Wow. Such guidance. Very specific. Don’t do it… unless you want to. Isn’t that what we do on literally every other day of the year? I thought this day was supposed to be different.

Second of all, if I guess, then I may be operating under a different definition of the word “crush” than the other person. That’s how this kind of you-know-it-when-you-see-it-ism leads to the next two problems.

False Positives

If I’m just guessing whether my feelings about someone count as a “crush,” and I incorrectly guess that I do, then I may be accidentally saying I have much, much stronger (or just different) feelings than I do. At best I’d be leading them on in some way, which is wrong – but also, if their definition of “crush” is narrower than mine, my calibration for when it’s appropriate to say something will be off and I could make someone seriously uncomfortable or even scared.

False Negatives

If I’m expected to tell all the people I have crushes on, then if someone’s definition of “crush” is wider than mine, I may accidentally give them misleading evidence that I don’t like them, and make them feel bad.

Do You Have To Remind Me That I Am A Defective Human Being?

OK, so there’s this word, and everybody (except me) knows what it means. You won’t tell me what it is, I’ve just got to pretend. If I have normal feelings, then I have obviously experienced what you’re talking about, and anyone else who reports not to is a lying curmudgeon in denial. And I have to use it to figure out whether to have an emotionally loaded conversation with strong feelings. And now that there’s a special day for it, not having that conversation on this day will provide the people who know about it, many of whom I care deeply about in many ways, with strong subjective evidence that I don’t care about or like them.

 That’s why I’m not celebrating International Tell Your Crush Day. Please don’t assume I don’t care about you, like you, or whatever it is you think “crush” means, just because I haven’t told you today.

Some People Are Doing It Right

That said, I don’t actually think ITYCD is necessarily terrible for all people. If you need a Schelling point to tell people nice things, go ahead and take it. But I wish that it didn’t have to involve a loaded term like “crush,” and the chipper “this is nice and easy and obvious and nothing will go wrong – unless you’re stupid” tone.

I have at least one friend who is using this as a more generalized opportunity to tell a bunch of people specific nice things. She’s not letting the word “crush” speak for her – she’s specifying which exact feelings she means to express. She also wrote me a note saying that I’m her favorite person she’s not crushing on. And that made my day.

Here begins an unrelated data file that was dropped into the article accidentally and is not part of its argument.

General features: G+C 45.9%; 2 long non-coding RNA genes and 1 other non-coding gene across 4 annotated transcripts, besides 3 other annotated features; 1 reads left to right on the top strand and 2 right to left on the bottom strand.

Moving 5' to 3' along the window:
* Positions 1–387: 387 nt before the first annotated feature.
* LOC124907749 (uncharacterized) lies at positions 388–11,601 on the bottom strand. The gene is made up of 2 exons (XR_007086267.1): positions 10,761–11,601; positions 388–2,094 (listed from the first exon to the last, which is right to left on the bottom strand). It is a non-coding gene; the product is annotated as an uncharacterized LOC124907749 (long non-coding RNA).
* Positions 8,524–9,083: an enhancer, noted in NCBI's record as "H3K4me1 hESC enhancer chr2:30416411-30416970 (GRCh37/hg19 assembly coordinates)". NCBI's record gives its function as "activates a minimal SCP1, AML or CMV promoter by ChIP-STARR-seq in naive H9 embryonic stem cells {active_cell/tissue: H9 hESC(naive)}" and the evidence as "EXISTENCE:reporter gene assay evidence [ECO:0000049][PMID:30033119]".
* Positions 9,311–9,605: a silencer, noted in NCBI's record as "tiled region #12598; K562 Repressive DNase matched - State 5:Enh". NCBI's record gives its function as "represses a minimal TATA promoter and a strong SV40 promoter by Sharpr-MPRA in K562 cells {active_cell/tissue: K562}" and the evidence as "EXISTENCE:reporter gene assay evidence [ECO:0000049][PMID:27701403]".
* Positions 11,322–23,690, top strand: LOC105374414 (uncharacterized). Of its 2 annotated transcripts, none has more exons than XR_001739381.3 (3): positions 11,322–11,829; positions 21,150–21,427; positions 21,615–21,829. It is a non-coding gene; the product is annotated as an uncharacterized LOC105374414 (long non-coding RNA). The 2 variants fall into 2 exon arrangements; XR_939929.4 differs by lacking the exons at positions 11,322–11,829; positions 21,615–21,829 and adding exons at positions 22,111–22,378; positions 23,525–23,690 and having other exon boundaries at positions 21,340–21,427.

Not even a real links post, just a blatant ad

Scott says:

There’s a charity thing going on today where whoever gets the most unique donors of $10 or more by midnight tonight wins $250,000 a bundle of useful services supposedly valued at $250,000.

MIRI, the Machine Intelligence Research Institute, is a group that works on ensuring a positive singularity and friendly AI. They were part-founded by Eliezer Yudkowsky, they’re closely affiliated with Less Wrong, and they briefly employed me). They are currently thirteen only eight donors away from the top place, with only four hours left to go (I think they’re on California time).

If you are concerned about the far future, please consider giving them a quick $10 donation at this link to tip them over the edge.

EDIT1: Someone claimed anonymous donations don’t count, so you might want to donate under your real name

EDIT2: Or if you’re interested in eye care for poor Indian children, you can donate to the current leader, Sankara Eye Foundation. Everyone else seems too far behind to catch up

I am not totally sure that MIRI is always the most effective use of your charitable dollars, but I am pretty sure that under these advantageous circumstances, that first $10 has a darned high expected value.

[Offer retracted by MIRI’s request. If you already gave because of what I said, email me and we’ll work something out.]